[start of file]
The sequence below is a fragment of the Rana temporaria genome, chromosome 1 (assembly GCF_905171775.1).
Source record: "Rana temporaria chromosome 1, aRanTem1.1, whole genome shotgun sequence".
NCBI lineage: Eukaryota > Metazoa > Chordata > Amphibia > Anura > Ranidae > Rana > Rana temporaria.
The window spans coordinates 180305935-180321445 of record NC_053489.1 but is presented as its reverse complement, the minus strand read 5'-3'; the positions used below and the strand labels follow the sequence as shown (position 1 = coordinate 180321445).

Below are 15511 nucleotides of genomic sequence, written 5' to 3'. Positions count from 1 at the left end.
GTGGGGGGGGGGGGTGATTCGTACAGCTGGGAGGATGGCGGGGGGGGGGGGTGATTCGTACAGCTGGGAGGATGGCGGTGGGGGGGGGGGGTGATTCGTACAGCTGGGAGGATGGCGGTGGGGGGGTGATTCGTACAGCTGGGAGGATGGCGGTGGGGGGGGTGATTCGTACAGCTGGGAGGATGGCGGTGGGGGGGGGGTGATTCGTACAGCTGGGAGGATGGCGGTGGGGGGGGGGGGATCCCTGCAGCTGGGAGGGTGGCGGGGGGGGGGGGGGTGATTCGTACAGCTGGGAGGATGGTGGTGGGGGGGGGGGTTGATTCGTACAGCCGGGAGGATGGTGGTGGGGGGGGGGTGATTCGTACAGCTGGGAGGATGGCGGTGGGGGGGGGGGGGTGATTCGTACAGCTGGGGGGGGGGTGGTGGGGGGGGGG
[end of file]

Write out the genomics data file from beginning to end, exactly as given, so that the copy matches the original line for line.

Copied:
The sequence below is a fragment of the Rana temporaria genome, chromosome 1 (assembly GCF_905171775.1).
Source record: "Rana temporaria chromosome 1, aRanTem1.1, whole genome shotgun sequence".
NCBI lineage: Eukaryota > Metazoa > Chordata > Amphibia > Anura > Ranidae > Rana > Rana temporaria.
The window spans coordinates 180305935-180321445 of record NC_053489.1 but is presented as its reverse complement, the minus strand read 5'-3'; the positions used below and the strand labels follow the sequence as shown (position 1 = coordinate 180321445).

Below are 15511 nucleotides of genomic sequence, written 5' to 3'. Positions count from 1 at the left end.
GTGGGGGGGGGGGGTGATTCGTACAGCTGGGAGGATGGCGGGGGGGGGGGGTGATTCGTACAGCTGGGAGGATGGCGGTGGGGGGGGGGGGTGATTCGTACAGCTGGGAGGATGGCGGTGGGGGGGTGATTCGTACAGCTGGGAGGATGGCGGTGGGGGGGGTGATTCGTACAGCTGGGAGGATGGCGGTGGGGGGGGGGTGATTCGTACAGCTGGGAGGATGGCGGTGGGGGGGGGGGGATCCCTGCAGCTGGGAGGGTGGCGGGGGGGGGGGGGGTGATTCGTACAGCTGGGAGGATGGTGGTGGGGGGGGGGGTTGATTCGTACAGCCGGGAGGATGGTGGTGGGGGGGGGGTGATTCGTACAGCTGGGAGGATGGCGGTGGGGGGGGGGGGGTGATTCGTACAGCTGGGGGGGGGGTGGTGGGGGGGGGG